Resigned to the more simple pleasures he now realizes Lila wants absolutely no part of, Jim quits the act and moves to the farm where he quickly discovers that greener pasture require a lot of grueling hard work. Suffering a temporary mental breakdown after a year of trying to make a go of his ‘quiet life’, Jim rebounds with an idea so simple it can’t miss. He’ll turn his rustic home into a swank out of town nightclub that’s open holidays only. The idea marginally appeals to Ted, whose relationship with Lila has not been going smoothly.

Enter Linda Mason (Marjorie Reynolds); a girl working nights at a flower shop but who really wants the opportunity to sing and dance. After being given the polite brush off by Ted’s agent, Danny Reed (Walter Abel) Linda becomes ‘queen of Holiday Inn’ and Jim’s new romantic love interest. Unfortunately, Lila has left Ted for a Texas millionaire. Having consumed a bottle of scotch, Ted arrives at the inn on New Year’s Eve decidedly snookered, where he performs a drunken dance routine with Linda before passing out.
Unable to recall what Linda looked like, Ted informs Danny that he has resigned himself to returning to the inn for each subsequent holiday - convinced that his future career and romantic prospects are tied up in this mystery girl. Of course neither Ted nor Danny have any way of knowing that Linda is actually working at the inn. But Jim is determined not to let history repeat itself. Besides, he’s sincerely in love with Linda. So, for Lincoln's birthday Jim forces Linda to perform their routine in blackface. The ruse is successful. But when Ted and Danny arrive early for Valentine's Day they discover Jim serenading Linda with an engagement present: 'Be Careful It's My Heart'. Ted hijacks the orchestral portion of Jim's song to do a graceful pas deux with Linda, declaring at the end of the number that he has decided to work each subsequent show at the inn to remain closer to his 'old' friend.
All does not run smoothly, however. For Washington's Birthday, Jim sabotages Ted and Linda's performance, interpolating jazzy riffs with strains of a waltz that leave the two frazzled on the dance floor. Afterward Linda tells Ted that she is engaged to Jim, a declaration that hardly sways him from deliberate plotting to break them apart. For the 4th of July, Jim attempts to out deceive his deceivers by orchestrating a surprise reunion for Ted with Lila. He has also paid his hired man Gus (Irving Bacon) to fake a car accident so that Linda will not be able to reach the inn on time where Danny has secretly engaged a pair of Hollywood agents to take in the show.
Too late Linda learns of Jim's plan but manages to sabotage Lila's arrival at the inn as well. Ted performs a solo number and, although the Hollywood agents are mildly impressed by his act, they have fallen madly over the concept of doing a movie based on 'Holiday Inn'. Jim reluctantly sells the idea to the studio, with Ted and Linda as part of the package deal. The couple is promptly whisked away to that magical mecca of filmdom where they promptly begin shooting their movie. During this brief interlude Ted and Linda become engaged and Jim - having completed the final song to his score for the project – sulks back at the inn as Thanksgiving approaches. Jim is tended to by his devoted housekeeper, Mamie (Louise Beavers) who encourages him to stand up for himself once and for all and reclaim Linda's heart.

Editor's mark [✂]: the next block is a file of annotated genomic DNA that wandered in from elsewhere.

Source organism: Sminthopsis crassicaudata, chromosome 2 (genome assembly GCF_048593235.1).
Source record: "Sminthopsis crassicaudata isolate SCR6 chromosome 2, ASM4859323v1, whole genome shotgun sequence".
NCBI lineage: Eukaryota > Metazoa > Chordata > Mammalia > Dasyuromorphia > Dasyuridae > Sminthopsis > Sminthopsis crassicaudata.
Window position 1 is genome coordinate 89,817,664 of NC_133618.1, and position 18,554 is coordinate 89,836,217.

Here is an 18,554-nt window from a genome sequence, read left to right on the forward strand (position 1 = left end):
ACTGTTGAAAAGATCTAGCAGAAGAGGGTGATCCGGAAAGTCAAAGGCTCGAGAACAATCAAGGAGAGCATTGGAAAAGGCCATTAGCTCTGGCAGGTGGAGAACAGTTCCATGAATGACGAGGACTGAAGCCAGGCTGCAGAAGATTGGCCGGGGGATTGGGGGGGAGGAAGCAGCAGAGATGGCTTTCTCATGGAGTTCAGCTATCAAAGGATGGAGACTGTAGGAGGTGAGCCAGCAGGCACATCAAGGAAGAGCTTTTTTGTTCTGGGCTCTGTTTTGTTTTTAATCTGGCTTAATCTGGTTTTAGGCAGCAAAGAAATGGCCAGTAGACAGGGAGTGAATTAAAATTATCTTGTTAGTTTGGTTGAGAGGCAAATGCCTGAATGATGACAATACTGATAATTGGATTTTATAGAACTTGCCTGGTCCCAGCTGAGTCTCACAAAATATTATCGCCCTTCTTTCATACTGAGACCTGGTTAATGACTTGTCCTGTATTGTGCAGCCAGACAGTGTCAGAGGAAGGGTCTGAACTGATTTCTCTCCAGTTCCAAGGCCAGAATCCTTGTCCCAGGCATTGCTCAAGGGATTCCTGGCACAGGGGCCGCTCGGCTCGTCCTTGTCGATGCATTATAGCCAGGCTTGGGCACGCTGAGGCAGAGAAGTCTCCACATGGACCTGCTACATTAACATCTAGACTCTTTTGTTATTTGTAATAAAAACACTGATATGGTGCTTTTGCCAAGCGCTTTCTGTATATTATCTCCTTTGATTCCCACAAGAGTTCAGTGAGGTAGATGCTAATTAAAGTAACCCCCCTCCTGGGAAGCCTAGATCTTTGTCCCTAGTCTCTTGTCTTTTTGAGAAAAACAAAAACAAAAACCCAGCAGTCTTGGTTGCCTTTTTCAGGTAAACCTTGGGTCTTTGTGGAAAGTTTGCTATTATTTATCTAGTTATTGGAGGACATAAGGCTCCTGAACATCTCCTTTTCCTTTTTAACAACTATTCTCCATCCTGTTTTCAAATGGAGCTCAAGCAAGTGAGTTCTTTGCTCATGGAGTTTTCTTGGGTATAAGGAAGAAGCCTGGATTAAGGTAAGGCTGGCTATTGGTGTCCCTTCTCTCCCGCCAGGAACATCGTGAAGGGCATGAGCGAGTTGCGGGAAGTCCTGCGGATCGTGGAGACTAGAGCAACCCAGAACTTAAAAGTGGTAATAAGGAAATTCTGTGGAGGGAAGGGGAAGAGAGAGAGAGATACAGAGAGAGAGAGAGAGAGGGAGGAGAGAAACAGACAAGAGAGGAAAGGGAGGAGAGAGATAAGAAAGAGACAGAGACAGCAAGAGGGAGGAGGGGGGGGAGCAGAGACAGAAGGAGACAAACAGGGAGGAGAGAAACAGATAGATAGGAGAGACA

Arriving in Hollywood on the eve that Ted and Linda are bound for a quickie wedding in Yuma, Jim sneaks onto the set - an exact replica of his inn - and quietly observes as a very unhappy Linda sings 'White Christmas' for the camera; her feelings for Jim rekindled. Jim takes over singing the song, thus ruining her take. But Linda suddenly realizes what a mistake it would be to marry Ted. She really does love Jim. We return to the inn for New Year’s Eve. Ted is reunited with Lila, whom he devilishly refers to as “Miss Hit and Run”.

A major portion of Holiday Inn’s enduring appeal must go to Roland Anderson and Hans Dreier alluring set design. The inn is so cozy and rustically charming it becomes a major character in the film almost by accident, or as Jim puts it "A simple little layout where we could do the best with the work we know without having any delusions of grandeur." From the moment we arrive at the inn, actually a set constructed inside one of Paramount’s cavernous sound stages, it immediately fulfills our ultimate fantasy destination for pure musical escapism; a place that most anyone would want to either own or at least visit for a very relaxed vacation. The infectiousness of this faux reality is so perfectly realized and embraced by the audience that even when the story itself exposes the inn to be nothing more than a two dimensional set we still find it difficult, if not impossible, to appreciate this reality when pitted against the fantasy.